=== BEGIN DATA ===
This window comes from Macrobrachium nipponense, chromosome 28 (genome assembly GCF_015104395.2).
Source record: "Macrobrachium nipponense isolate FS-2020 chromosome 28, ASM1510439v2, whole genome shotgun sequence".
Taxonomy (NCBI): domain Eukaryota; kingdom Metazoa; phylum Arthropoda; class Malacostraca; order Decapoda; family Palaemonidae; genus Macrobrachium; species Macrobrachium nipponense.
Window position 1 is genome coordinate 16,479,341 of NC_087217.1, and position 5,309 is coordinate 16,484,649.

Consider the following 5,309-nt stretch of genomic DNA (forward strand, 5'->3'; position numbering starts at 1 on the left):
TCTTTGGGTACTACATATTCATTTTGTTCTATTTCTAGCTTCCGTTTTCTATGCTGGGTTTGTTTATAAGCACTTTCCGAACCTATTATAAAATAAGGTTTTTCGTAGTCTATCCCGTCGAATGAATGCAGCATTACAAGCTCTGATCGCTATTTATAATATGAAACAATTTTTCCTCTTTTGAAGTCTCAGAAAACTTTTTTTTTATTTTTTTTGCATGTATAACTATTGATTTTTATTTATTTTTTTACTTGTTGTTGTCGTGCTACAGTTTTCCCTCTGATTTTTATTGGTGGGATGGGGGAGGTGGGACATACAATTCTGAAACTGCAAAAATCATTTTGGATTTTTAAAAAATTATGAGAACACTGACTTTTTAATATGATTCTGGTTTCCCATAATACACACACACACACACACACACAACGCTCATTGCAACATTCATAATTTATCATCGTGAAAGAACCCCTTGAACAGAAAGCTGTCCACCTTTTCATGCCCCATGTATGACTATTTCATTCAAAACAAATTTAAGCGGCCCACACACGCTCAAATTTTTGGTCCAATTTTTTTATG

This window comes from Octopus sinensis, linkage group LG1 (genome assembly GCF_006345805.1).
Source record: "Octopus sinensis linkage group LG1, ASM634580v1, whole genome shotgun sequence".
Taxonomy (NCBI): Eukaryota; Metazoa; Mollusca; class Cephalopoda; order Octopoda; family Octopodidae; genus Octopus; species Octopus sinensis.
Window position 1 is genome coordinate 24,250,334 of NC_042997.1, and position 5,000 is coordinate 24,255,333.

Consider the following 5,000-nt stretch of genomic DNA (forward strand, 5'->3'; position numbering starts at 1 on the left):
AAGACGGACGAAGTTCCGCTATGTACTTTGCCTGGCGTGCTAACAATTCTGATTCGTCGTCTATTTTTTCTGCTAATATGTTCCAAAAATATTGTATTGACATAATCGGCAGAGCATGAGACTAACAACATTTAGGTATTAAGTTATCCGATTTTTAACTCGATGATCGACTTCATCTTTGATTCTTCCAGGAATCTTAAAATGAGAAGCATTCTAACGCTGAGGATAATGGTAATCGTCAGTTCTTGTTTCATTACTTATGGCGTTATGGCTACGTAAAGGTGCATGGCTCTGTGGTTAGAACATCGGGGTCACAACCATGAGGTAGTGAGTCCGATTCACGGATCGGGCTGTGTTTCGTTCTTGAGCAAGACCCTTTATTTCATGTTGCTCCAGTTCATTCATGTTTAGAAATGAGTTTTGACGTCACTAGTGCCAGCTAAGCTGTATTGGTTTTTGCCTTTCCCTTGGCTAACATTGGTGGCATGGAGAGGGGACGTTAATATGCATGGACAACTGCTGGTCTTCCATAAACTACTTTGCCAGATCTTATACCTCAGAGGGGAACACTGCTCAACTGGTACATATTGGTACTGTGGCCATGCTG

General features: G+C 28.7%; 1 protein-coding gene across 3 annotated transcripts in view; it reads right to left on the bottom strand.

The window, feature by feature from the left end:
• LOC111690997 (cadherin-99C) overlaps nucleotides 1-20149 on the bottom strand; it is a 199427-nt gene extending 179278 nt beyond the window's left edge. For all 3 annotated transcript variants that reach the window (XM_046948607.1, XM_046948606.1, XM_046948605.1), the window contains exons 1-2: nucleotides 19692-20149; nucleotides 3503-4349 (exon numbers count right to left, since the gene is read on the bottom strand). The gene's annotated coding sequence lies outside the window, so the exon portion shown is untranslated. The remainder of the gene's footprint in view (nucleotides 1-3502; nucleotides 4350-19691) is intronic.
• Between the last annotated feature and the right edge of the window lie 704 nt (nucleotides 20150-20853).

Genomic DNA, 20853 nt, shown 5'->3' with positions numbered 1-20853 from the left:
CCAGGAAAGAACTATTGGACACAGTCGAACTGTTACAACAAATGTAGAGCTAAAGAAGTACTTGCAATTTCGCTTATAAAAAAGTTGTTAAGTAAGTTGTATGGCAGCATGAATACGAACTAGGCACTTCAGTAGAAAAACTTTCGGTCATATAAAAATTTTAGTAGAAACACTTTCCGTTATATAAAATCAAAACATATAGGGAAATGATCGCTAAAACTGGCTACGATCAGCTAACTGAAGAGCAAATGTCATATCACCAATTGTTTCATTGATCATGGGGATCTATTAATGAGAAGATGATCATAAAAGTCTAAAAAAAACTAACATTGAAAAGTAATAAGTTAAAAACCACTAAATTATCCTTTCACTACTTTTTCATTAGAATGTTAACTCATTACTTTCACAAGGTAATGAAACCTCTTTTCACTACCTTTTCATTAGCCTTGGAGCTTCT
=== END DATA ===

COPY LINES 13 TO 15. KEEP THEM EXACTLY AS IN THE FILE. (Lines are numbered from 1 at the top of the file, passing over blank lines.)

General features: G+C 28.7%; 1 protein-coding gene across 3 annotated transcripts in view; it reads right to left on the bottom strand.

The window, feature by feature from the left end:
• LOC111690997 (cadherin-99C) overlaps nucleotides 1-20149 on the bottom strand; it is a 199427-nt gene extending 179278 nt beyond the window's left edge. For all 3 annotated transcript variants that reach the window (XM_046948607.1, XM_046948606.1, XM_046948605.1), the window contains exons 1-2: nucleotides 19692-20149; nucleotides 3503-4349 (exon numbers count right to left, since the gene is read on the bottom strand). The gene's annotated coding sequence lies outside the window, so the exon portion shown is untranslated. The remainder of the gene's footprint in view (nucleotides 1-3502; nucleotides 4350-19691) is intronic.